These passions hit me and I become wildly obsessed. Right now I am listening to KPop and watching Taiwanese, Chinese and Japanese dramas and films. I’m fascinated by the level of creativity, performance and innovation that is happening there. Many of the music videos are incredible, highly produced and visually stunning. As I am recovering from a foot injury, I have been watching these Chinese epic dramas. The storytelling, the production value, the acting, the wardrobe – are stunning! So that is my current obsession. I have no idea what it will lead to, if anything, but I am enjoying it. If anything, it gives me a visual reset and anything I get visually excited by is bound to spill over to my creative life in some way.
Why is the photo industry still relevant?
There is still a need to tell stories in a really specific way. Everyone can take a picture, even I can take something and I am not technical. To be able to go into a situation and tell a story is something else. Anybody can take a great picture on an iPhone, but to do it consistently is next level. To be able to deliver, time after time, to tell a nuanced story is still essential. To make something extraordinary is a craft that needs to be honed. There is a need for really amazing photographs.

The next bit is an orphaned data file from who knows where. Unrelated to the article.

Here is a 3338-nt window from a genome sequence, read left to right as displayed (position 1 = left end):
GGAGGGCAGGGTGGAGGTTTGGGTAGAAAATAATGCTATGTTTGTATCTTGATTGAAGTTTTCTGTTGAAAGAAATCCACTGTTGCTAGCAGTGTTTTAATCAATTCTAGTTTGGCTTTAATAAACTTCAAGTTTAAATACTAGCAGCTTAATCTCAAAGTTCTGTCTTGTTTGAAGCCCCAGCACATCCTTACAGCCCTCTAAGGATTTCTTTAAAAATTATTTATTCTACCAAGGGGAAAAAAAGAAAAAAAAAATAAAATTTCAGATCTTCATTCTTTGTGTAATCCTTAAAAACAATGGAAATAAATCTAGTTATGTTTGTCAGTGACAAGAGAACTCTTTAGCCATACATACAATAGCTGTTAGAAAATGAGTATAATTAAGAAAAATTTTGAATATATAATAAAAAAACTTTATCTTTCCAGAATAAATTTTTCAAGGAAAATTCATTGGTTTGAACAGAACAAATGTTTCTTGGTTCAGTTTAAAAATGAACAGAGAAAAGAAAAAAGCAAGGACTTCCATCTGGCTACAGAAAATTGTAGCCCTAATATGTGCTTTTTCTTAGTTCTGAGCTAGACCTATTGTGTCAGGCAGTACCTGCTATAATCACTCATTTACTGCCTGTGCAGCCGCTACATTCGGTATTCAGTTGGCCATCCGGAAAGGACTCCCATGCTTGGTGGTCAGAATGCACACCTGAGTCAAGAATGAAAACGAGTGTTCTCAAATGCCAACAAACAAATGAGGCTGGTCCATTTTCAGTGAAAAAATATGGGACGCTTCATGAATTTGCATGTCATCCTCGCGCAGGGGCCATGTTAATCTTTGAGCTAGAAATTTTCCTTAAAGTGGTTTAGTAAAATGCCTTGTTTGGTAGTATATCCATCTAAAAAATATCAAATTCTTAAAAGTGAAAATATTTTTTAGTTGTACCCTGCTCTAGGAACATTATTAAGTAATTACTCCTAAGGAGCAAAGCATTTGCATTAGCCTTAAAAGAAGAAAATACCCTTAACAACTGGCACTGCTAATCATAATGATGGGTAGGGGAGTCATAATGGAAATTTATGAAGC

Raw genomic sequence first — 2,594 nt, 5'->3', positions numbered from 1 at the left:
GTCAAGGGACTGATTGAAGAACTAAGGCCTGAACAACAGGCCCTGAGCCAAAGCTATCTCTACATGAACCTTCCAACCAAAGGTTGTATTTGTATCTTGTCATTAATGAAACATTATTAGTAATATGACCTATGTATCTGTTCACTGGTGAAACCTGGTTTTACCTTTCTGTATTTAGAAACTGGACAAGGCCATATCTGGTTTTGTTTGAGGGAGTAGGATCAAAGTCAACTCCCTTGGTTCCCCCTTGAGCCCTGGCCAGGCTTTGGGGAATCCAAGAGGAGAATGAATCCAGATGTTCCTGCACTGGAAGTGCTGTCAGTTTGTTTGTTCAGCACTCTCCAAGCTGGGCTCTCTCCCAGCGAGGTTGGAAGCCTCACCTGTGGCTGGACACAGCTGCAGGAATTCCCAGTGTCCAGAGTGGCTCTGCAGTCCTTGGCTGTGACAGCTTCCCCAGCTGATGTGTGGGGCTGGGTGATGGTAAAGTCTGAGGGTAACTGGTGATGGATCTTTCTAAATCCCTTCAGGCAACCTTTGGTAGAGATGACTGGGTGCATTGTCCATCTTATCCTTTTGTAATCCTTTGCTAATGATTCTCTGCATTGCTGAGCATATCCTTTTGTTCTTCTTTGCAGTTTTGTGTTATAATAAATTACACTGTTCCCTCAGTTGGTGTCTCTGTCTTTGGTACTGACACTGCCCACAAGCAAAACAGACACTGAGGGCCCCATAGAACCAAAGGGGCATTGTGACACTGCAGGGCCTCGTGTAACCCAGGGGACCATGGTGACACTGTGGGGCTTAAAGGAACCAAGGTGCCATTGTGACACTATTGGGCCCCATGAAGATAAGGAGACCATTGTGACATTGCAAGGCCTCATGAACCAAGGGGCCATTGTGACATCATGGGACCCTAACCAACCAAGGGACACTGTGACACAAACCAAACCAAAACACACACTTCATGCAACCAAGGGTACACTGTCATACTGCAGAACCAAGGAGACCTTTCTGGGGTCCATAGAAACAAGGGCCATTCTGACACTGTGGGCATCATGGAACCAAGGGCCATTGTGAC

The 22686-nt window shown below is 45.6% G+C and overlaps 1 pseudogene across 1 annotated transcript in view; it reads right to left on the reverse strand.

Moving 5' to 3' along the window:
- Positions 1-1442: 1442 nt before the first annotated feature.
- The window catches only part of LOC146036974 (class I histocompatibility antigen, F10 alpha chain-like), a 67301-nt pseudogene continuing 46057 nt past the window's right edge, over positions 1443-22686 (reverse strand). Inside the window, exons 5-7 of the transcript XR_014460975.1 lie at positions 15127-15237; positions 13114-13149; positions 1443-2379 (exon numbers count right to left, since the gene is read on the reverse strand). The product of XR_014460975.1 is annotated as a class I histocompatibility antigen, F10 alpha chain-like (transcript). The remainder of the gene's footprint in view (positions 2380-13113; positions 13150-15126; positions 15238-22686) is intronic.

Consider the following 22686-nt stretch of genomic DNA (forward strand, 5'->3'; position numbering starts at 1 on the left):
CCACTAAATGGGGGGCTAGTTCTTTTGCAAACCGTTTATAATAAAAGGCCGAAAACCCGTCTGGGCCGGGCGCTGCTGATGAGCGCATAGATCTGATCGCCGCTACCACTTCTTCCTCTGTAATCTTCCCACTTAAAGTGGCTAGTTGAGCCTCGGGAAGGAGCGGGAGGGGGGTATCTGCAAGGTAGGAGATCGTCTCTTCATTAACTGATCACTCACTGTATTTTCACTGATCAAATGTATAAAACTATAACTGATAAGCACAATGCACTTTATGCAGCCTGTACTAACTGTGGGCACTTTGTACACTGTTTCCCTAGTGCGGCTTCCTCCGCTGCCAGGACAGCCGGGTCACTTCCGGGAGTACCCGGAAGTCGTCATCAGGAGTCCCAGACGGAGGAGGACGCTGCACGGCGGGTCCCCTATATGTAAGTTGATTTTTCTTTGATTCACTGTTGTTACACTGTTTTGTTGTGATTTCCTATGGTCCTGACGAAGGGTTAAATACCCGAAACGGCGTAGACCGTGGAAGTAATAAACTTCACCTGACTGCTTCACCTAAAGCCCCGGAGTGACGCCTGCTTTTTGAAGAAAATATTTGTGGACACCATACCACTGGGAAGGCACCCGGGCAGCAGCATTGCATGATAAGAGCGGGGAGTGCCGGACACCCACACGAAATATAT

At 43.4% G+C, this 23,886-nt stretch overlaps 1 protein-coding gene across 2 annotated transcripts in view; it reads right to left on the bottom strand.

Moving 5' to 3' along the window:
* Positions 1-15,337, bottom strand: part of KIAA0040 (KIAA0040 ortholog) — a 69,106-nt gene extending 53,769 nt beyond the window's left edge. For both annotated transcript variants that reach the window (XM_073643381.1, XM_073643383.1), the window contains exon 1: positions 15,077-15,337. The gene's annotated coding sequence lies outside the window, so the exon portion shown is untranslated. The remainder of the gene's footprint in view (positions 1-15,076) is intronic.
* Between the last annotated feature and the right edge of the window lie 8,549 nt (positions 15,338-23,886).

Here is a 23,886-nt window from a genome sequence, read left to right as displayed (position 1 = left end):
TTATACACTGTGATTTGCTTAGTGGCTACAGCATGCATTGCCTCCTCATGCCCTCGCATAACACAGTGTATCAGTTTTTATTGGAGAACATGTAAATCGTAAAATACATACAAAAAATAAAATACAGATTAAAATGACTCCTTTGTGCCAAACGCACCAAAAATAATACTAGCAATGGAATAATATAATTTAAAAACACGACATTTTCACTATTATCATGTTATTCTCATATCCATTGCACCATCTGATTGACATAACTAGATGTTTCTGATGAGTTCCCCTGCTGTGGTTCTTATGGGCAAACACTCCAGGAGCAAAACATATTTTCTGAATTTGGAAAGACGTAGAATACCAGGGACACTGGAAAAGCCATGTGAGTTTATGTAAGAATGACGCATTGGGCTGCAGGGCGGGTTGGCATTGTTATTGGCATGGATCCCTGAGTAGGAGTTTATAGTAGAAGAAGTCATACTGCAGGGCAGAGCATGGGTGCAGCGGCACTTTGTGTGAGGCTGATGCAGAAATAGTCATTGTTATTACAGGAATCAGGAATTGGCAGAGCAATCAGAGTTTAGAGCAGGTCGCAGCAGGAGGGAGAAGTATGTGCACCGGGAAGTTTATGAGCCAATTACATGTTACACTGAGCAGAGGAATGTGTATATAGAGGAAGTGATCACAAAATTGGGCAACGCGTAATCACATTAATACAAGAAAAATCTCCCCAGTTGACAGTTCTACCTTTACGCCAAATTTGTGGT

Photography is the fastest growing art form. It has transcended itself in some ways; it is a language. I just worked on a project pulling images for an individual with Alzheimer’s to help stir their memory. Photographs can do that. There’s so much we can do with the power of imagery, we don’t even realize! Photography is still relevant in telling the human story and how we express ourselves. Those who didn’t have a voice now have opportunities to be heard through the accessibility of photography. I am passionate about it. When I transitioned from corporate work to freelance, I was feeling burnt out. I had to remember why I love photography and to return to my lifelong romance with photographs. Photography is our history, our nature, our stories. Getting back to that has been the greatest gift, and I think I am more in love with it than ever before.